Consumers are increasingly aware just how much personal data they’re sharing with marketers. Whether browsing online or shopping in a store with a loyalty card, consumers reveal a lot of themselves every time they interact with a brand.
In a recent Communispace study (PDF), 86% of consumers would click a “Do Not Track” button if one existed and 30% would pay a 5% premium for a guarantee that their personal data would not be captured.
Yet 52% of consumers would share their personal data with marketers for discounts, with younger consumers more comfortable sharing personal data. A majority of Millennials and Gen X-ers would share data for discounts, while a majority of Boomers and Silents would not.
As I cartooned a couple of months ago, it will be interesting to watch how different brands navigate the tradeoffs of consumer privacy with personalization and relevance. I think that the brands that do best will be the ones that let consumers have a say in what data they share and how that data is used.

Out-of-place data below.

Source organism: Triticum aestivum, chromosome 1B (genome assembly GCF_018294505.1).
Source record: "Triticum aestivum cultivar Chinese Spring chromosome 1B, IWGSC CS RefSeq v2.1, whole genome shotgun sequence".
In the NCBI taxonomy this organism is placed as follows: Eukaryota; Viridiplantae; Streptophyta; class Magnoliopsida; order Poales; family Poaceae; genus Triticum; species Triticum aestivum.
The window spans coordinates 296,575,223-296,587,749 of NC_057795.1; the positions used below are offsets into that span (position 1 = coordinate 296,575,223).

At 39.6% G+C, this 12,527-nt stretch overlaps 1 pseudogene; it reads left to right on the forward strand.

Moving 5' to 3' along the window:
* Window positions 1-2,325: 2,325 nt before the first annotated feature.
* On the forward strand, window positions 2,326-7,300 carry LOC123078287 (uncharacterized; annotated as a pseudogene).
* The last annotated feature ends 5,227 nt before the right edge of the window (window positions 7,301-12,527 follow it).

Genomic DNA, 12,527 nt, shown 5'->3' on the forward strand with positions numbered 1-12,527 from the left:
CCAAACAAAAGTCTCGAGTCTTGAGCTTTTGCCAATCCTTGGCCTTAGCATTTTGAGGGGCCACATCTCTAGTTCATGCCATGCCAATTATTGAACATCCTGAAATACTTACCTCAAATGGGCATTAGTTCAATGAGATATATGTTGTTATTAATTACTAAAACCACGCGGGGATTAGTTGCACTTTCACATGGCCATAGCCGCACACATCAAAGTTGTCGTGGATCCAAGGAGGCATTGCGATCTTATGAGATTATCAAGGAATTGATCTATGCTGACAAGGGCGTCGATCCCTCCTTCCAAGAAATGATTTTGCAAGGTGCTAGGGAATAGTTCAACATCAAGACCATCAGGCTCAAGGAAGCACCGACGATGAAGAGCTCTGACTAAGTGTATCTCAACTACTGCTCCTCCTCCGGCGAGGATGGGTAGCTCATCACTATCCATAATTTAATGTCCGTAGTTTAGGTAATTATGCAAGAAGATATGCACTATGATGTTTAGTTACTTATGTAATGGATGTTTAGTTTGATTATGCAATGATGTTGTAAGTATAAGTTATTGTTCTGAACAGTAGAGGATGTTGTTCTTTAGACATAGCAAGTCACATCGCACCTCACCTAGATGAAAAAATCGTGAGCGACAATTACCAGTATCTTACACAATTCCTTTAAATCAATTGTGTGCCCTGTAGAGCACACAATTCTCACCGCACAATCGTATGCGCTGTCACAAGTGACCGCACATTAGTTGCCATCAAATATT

The Communispace study raised some interesting takeaways for marketers:
“Our research suggests serious risks for companies who don’t respect their customers’ wishes for privacy and control, and who continue to push messages – even personalized messages – without providing corresponding means for customers to seek them out and signal their intentions…
“While people increasingly accept some loss of privacy as a cost of doing business, or a way to earn perks, the majority say they do not appreciate the covert tracking that takes place in the name of “added value” and “customized experiences.”
“It … suggests a real opportunity for companies ready to engage with consumers on their terms and re-negotiate power in the vendor-customer relationship.”
I’d love to hear your thoughts on how marketers should navigate personal data.
(Marketoonist Monday: I’m giving away a signed print of this week’s cartoon. Just share an insightful comment to this week’s post by 5:00 PST on Monday. Thanks!)